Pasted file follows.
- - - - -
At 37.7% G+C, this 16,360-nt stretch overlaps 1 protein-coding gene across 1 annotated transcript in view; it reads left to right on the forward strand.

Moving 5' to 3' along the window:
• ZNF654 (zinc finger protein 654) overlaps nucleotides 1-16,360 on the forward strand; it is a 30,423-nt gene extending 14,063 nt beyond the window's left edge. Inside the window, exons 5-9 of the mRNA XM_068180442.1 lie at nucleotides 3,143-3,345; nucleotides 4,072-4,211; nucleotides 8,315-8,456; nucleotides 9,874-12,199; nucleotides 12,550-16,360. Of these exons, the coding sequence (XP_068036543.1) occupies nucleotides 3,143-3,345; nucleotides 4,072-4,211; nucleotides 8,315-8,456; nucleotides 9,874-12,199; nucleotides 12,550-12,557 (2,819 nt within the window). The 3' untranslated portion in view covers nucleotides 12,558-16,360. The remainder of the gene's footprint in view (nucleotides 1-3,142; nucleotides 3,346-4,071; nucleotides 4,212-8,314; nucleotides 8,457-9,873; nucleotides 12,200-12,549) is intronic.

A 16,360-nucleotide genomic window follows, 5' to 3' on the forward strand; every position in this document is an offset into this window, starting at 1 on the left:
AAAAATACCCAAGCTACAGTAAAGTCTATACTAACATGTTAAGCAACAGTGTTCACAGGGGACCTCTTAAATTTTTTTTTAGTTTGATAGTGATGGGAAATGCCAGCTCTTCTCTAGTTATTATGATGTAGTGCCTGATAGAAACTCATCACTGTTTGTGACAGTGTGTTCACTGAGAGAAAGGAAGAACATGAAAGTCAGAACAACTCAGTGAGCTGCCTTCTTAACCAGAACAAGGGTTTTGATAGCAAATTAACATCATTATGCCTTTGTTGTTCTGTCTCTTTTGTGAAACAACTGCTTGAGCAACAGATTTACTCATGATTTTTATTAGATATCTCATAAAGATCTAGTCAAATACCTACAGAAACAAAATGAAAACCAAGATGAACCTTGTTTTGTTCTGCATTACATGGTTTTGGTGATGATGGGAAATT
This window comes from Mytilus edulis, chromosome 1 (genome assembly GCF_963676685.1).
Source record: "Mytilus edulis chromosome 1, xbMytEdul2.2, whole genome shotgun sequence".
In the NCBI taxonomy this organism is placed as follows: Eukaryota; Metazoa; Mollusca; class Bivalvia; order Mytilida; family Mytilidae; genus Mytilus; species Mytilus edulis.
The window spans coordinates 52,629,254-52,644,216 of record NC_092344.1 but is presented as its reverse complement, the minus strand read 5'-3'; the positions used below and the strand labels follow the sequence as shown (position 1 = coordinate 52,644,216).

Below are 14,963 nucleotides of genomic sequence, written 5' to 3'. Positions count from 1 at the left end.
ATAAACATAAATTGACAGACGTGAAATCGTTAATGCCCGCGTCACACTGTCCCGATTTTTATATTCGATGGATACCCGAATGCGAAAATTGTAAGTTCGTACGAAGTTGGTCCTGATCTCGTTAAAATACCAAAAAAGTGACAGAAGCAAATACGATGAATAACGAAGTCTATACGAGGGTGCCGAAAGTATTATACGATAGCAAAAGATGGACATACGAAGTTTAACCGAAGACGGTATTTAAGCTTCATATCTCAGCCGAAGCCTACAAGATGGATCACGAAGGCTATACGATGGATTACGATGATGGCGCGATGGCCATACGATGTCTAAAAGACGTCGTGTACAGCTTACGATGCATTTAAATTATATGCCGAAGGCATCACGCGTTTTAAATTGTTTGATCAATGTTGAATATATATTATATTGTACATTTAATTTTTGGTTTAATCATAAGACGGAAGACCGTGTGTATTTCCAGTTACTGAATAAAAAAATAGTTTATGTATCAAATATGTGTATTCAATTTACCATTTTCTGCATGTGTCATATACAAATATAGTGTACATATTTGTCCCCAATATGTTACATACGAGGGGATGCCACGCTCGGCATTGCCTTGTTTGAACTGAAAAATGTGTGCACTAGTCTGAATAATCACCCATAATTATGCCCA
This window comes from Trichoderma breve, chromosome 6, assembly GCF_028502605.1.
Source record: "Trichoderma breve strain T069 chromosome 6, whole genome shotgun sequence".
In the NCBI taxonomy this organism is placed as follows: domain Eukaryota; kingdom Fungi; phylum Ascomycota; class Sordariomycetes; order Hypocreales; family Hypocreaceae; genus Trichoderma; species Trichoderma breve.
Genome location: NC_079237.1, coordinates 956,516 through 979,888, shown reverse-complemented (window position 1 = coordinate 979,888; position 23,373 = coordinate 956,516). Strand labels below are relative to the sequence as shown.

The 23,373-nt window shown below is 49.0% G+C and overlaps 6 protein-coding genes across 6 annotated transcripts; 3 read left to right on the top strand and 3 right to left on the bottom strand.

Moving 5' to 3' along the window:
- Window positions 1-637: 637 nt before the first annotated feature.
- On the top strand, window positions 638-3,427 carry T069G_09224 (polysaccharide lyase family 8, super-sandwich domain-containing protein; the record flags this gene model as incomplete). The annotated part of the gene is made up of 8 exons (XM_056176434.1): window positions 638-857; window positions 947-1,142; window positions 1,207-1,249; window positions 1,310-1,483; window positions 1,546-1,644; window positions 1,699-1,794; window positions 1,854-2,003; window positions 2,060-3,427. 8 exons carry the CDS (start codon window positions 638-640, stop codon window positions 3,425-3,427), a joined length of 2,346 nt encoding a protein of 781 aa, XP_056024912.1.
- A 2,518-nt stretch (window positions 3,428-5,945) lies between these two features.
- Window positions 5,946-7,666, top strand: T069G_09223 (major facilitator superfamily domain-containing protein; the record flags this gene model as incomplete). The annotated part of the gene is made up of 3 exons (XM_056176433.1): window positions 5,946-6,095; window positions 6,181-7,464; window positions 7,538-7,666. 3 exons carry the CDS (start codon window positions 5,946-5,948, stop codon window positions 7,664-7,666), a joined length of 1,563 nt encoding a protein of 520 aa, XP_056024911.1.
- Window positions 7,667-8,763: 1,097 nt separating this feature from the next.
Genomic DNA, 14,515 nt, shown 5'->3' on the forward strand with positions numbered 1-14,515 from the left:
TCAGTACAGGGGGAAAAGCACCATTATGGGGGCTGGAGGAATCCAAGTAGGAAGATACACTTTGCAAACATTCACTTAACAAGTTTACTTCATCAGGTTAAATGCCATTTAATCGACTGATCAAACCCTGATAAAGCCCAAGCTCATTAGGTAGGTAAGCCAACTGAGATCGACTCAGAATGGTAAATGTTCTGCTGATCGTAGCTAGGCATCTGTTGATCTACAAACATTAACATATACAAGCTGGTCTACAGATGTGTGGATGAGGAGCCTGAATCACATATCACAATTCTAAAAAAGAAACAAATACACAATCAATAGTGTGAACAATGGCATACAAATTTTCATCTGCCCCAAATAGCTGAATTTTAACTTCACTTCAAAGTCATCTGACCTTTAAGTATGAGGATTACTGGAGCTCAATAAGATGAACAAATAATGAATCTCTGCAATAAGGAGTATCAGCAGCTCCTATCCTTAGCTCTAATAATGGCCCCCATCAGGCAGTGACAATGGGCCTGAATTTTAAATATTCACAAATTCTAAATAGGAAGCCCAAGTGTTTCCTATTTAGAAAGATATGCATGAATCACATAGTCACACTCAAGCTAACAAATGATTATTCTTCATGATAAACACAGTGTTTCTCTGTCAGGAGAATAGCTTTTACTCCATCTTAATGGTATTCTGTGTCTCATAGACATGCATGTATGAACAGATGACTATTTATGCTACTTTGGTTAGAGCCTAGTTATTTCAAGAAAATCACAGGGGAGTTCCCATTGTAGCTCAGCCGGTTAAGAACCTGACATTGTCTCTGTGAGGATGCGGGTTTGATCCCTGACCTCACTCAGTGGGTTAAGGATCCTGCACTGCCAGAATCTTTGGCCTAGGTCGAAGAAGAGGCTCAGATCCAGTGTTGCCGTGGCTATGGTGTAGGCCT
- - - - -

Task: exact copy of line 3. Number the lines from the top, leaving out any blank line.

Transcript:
• ZNF654 (zinc finger protein 654) overlaps nucleotides 1-16,360 on the forward strand; it is a 30,423-nt gene extending 14,063 nt beyond the window's left edge. Inside the window, exons 5-9 of the mRNA XM_068180442.1 lie at nucleotides 3,143-3,345; nucleotides 4,072-4,211; nucleotides 8,315-8,456; nucleotides 9,874-12,199; nucleotides 12,550-16,360. Of these exons, the coding sequence (XP_068036543.1) occupies nucleotides 3,143-3,345; nucleotides 4,072-4,211; nucleotides 8,315-8,456; nucleotides 9,874-12,199; nucleotides 12,550-12,557 (2,819 nt within the window). The 3' untranslated portion in view covers nucleotides 12,558-16,360. The remainder of the gene's footprint in view (nucleotides 1-3,142; nucleotides 3,346-4,071; nucleotides 4,212-8,314; nucleotides 8,457-9,873; nucleotides 12,200-12,549) is intronic.